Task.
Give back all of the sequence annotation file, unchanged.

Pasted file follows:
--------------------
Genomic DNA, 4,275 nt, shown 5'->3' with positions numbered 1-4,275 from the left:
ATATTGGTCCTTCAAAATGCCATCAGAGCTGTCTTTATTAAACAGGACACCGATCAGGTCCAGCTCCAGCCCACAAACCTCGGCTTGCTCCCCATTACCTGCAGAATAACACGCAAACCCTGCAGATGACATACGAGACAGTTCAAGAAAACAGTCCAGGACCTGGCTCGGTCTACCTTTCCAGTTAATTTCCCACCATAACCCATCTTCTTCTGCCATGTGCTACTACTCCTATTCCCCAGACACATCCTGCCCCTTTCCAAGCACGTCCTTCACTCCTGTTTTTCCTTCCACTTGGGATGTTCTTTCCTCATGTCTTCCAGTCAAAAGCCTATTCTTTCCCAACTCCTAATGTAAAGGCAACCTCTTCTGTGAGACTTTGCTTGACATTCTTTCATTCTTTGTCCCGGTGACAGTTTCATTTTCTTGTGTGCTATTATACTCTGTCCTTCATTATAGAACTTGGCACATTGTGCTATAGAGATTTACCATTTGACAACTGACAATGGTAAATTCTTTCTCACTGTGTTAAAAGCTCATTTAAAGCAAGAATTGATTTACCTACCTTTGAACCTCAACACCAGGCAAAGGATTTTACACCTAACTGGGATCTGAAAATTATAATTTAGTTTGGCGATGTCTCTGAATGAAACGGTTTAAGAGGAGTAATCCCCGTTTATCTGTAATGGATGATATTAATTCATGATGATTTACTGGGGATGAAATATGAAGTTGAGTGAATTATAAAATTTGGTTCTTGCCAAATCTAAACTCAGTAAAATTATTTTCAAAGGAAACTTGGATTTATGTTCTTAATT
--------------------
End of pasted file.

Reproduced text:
Genomic DNA, 4,275 nt, shown 5'->3' with positions numbered 1-4,275 from the left:
ATATTGGTCCTTCAAAATGCCATCAGAGCTGTCTTTATTAAACAGGACACCGATCAGGTCCAGCTCCAGCCCACAAACCTCGGCTTGCTCCCCATTACCTGCAGAATAACACGCAAACCCTGCAGATGACATACGAGACAGTTCAAGAAAACAGTCCAGGACCTGGCTCGGTCTACCTTTCCAGTTAATTTCCCACCATAACCCATCTTCTTCTGCCATGTGCTACTACTCCTATTCCCCAGACACATCCTGCCCCTTTCCAAGCACGTCCTTCACTCCTGTTTTTCCTTCCACTTGGGATGTTCTTTCCTCATGTCTTCCAGTCAAAAGCCTATTCTTTCCCAACTCCTAATGTAAAGGCAACCTCTTCTGTGAGACTTTGCTTGACATTCTTTCATTCTTTGTCCCGGTGACAGTTTCATTTTCTTGTGTGCTATTATACTCTGTCCTTCATTATAGAACTTGGCACATTGTGCTATAGAGATTTACCATTTGACAACTGACAATGGTAAATTCTTTCTCACTGTGTTAAAAGCTCATTTAAAGCAAGAATTGATTTACCTACCTTTGAACCTCAACACCAGGCAAAGGATTTTACACCTAACTGGGATCTGAAAATTATAATTTAGTTTGGCGATGTCTCTGAATGAAACGGTTTAAGAGGAGTAATCCCCGTTTATCTGTAATGGATGATATTAATTCATGATGATTTACTGGGGATGAAATATGAAGTTGAGTGAATTATAAAATTTGGTTCTTGCCAAATCTAAACTCAGTAAAATTATTTTCAAAGGAAACTTGGATTTATGTTCTTAATT